American Chemistry Council recognizes Amcor, APR and P&G

Amcor, the Association of Plastic Recyclers (APR) and Procter & Gamble (P&G) have received 2017 Innovation in Plastics Recycling Awards from the Plastics Division of the American Chemistry Council (ACC), Washington.

The awards recognize technologies, products and initiatives that demonstrate innovations in plastics recycling.

“This year’s award recipients are doing critical work to help support and grow domestic end markets for recycled plastics,” says Craig Cookson, senior director of recycling and energy recovery for ACC.

Amcor, with corporate offices in Zurich, created a monomaterial plastic pouch that contains 20 percent postconsumer recycled (PCR) plastic. The pouch can be recycled along with other monomaterial plastic bags and product overwraps at drop-off locations across the U.S. Method is the latest company to use Amcor’s pouch.

APR, based in Washington, launched its Recycling Demand Champions Campaign to encourage recycled plastics’ use in durable products. Demand Champions commit to purchase “work in progress” items, such as crates, totes and pallets, that contain PCR resin.

Cincinnati-based P&G worked with PureCycle Technologies to develop recycling technology for polypropylene (PP), increasing end-market applications. P&G plans to use the recycled PP, which other companies can purchase through PureCycle, in its packaging. (See www.RecyclingToday.com/article/polypropylene-recycling-game-changing-innovation for more information.)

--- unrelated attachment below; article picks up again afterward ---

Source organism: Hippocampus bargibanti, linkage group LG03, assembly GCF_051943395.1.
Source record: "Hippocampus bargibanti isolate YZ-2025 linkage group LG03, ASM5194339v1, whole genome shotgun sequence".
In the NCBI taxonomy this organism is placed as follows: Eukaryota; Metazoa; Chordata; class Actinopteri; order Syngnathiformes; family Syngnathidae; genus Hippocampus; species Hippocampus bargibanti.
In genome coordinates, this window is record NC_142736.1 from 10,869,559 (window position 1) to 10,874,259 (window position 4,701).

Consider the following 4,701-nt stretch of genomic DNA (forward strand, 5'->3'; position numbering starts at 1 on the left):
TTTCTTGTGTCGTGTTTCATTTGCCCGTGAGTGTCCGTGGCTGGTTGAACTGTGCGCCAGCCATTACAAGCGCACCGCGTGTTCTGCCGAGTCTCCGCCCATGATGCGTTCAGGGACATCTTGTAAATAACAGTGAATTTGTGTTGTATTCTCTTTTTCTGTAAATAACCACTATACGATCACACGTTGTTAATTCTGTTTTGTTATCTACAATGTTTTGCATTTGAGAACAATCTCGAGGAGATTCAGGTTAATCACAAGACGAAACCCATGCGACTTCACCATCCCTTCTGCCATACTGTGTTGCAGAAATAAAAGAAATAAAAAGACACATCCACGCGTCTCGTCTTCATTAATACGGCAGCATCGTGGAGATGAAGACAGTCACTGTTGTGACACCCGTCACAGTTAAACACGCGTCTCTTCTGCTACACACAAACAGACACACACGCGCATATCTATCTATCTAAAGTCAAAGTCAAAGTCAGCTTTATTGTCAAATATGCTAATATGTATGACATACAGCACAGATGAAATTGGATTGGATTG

Closed Loop Partners suggests interventions designed to increase the US PET recycling rate

Closed Loop Partners, New York, has released “Cleaning the rPET Stream,” a new study looking at recycling system interventions that the organization says could increase the recycling rate for polyethylene terephthalate (PET) by 6 percent and close the loop on an additional 80 million pounds of PET bottles annually without the introduction of new recycling carts.

The report, including an analysis of recommended interventions, is available at www.closedlooppartners.com/cleaning-the-rpet-stream.

Focusing on U.S. infrastructure for sorting and processing postconsumer recycled PET (rPET) for bottle and container uses, the study looks at cost drivers for producing rPET, including high levels of contamination and yield loss commonly found in curbside PET bales.

Closed Loop Partners Managing Partner Ron Gonen says, “We commissioned this study to identify systemwide opportunities to improve current rPET infrastructure and scale the use of postconsumer recycled PET nationally. We believe there are investable opportunities that benefit municipalities, the PET recycling industry and end users by making rPET a more desirable material that competes with virgin.”

Closed Loop Partners says that if its suggested systemwide interventions were implemented, “the result would be a stronger system, more resilient in riding out the storms. We would also see a reversal of the recent negative trends in PET recycling rates, with meaningful increases in the quantity and quality of PET going through the system.”

Ann Arbor, Michigan-based RRS provided research and analysis for the study with input from the Association of Plastic Recyclers (APR), Washington, and NAPCOR, Florence, Kentucky. The study was part of Closed Loop Partners’ broader research initiative to provide insights to investors on the capital landscape for recycling and circular supply chains.